Sounds of Summer and Cotton

Posted: April 20, 2009 by Mike Estabrook in BLARE -- music, POP - pop culture
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Ah, summer. After searching around Aquarium Drunkard, I found the perfect summer record: Paranoid Cocoon by Cotton Jones (sometimes referred to as Cotton Jones Basket Ride). Former Page France members Michael Nau and Whitney McGraw teamed up to make this seasonal offering. Summer just got a new soundtrack, everybody.


Opening track, “Up a Tree (Went This Heart I Have),” would go great with a countryside drive in July. The catchy guitars complement Nau and McGraw’s smooth, Southern harmonies (interesting, considering Cotton Jones is based out of Maryland).

“Gotta Cheer Up,” with haunting harmonies, seems like the dark drive back on a deserted stretch of road. 

Backed by Nau and McGraw’s distant echoes, the breezy “Some Strange Rain” is the track I’d play if I were gazing out the window at the rain. The album’s perfect pondering-jam, it makes boredom sound really melodic.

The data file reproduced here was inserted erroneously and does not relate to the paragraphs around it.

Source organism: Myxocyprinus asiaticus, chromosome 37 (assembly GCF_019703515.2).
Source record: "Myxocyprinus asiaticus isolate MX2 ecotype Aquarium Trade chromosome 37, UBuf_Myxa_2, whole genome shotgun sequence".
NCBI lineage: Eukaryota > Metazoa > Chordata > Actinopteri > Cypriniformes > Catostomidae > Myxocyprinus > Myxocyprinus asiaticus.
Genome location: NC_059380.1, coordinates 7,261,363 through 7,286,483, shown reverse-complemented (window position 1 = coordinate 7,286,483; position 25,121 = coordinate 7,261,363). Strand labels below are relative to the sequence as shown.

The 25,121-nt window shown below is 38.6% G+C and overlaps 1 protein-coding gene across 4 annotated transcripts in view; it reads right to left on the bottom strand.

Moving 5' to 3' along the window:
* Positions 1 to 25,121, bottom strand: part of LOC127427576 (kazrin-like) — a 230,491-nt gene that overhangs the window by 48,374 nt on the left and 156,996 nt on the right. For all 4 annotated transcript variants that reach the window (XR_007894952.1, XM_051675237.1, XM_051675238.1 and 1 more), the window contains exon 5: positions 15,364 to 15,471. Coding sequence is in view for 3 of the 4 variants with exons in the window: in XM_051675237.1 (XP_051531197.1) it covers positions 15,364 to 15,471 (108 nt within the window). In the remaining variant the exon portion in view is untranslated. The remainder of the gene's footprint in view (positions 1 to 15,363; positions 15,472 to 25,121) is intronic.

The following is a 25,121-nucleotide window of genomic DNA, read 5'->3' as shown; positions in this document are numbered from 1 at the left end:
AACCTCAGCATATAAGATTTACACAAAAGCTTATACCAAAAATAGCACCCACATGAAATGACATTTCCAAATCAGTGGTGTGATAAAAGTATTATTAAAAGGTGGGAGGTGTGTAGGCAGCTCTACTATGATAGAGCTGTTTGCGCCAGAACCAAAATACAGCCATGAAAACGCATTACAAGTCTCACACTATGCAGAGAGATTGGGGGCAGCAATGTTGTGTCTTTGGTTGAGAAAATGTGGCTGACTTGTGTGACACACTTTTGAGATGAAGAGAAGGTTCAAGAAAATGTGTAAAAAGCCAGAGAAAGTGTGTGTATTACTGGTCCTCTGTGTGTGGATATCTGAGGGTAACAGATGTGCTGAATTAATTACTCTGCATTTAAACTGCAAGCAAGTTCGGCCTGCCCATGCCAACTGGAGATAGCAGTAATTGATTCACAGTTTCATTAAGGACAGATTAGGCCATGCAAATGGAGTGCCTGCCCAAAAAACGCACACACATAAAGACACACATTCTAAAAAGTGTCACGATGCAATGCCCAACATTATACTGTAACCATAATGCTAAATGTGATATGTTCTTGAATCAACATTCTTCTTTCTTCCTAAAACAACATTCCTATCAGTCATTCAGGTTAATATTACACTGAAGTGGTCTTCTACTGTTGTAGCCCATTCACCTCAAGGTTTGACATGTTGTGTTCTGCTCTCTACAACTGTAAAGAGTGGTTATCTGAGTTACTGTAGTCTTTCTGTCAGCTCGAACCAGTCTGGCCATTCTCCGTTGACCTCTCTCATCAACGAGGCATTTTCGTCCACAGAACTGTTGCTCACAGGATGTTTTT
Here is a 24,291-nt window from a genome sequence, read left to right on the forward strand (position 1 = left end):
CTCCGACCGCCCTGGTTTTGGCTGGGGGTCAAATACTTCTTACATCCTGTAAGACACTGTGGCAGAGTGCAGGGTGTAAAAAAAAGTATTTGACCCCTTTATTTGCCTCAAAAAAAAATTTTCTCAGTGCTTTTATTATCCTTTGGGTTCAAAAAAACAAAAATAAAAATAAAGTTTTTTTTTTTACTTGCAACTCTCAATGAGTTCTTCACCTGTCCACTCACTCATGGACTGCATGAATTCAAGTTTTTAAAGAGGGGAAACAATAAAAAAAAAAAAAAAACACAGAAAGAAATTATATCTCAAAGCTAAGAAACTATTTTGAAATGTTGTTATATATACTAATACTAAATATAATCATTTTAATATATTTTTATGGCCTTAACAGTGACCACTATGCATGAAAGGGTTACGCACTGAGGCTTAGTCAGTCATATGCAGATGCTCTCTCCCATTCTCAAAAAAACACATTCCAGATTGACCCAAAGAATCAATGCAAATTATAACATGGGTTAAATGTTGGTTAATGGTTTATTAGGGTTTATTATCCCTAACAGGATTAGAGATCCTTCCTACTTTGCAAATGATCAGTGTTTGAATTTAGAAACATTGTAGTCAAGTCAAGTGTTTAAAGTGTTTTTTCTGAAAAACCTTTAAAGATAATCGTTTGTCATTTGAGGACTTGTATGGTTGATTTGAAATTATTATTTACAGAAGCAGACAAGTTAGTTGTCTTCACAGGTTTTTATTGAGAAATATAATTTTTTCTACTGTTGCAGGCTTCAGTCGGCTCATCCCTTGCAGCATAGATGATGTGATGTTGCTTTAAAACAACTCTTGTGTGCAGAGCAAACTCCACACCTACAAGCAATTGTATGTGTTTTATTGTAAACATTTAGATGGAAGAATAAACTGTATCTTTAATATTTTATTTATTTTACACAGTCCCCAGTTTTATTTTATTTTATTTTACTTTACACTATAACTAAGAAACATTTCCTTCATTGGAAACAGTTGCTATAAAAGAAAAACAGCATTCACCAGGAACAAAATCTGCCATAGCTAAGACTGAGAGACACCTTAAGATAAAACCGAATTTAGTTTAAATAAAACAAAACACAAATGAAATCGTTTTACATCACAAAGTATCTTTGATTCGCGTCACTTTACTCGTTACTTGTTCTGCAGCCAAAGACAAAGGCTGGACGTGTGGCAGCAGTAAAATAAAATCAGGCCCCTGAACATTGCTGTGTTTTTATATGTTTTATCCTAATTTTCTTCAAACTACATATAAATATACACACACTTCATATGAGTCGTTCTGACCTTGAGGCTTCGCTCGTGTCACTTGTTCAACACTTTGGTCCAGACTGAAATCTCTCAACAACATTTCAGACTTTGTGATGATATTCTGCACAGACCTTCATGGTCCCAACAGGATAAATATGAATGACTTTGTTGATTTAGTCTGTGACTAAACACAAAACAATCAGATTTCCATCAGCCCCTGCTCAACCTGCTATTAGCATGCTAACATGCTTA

“Gone the Bells” inspires urges to go for a sunny, lazy stroll. How can you resist when Nau gently sings, “I was looking for your heart through the flowers in the park.”

One thought comes to mind after listening to the instrumental “Photo Summerlude:” So this is what summer in the ’60s sounded like.

“By Morning Light” is another “summer’s doldrums” track. The laid-back whistles throughout make you want to relax on a quiet porch as the sun sets.

Wavy, meditative imagery such as “ships in the evening sun” in “Cotton & Velvet” justifies the lyric, “There was no sadness / No, nothing was wrong.” 

The band switches things up with the chugging “Little Ashtray In Sun.” It’s a song a cool ’60s kid would play on an 8-track on his or her way to a beach party.

“Blood Red Sentimental Blues,” Paranoid Cocoon‘s staple campfire-sing-a-long, is built around a simple rhythm. But, simplicity is all we want during our carefree time in the sun. Its tap-worthy groove is among the standouts on the album.

The closer, “I Am the Changer,” has a somber tone to it. It plays like the end of a great summer you don’t want to end.

Why can’t summer get here, man?

~ Mike Estabrook

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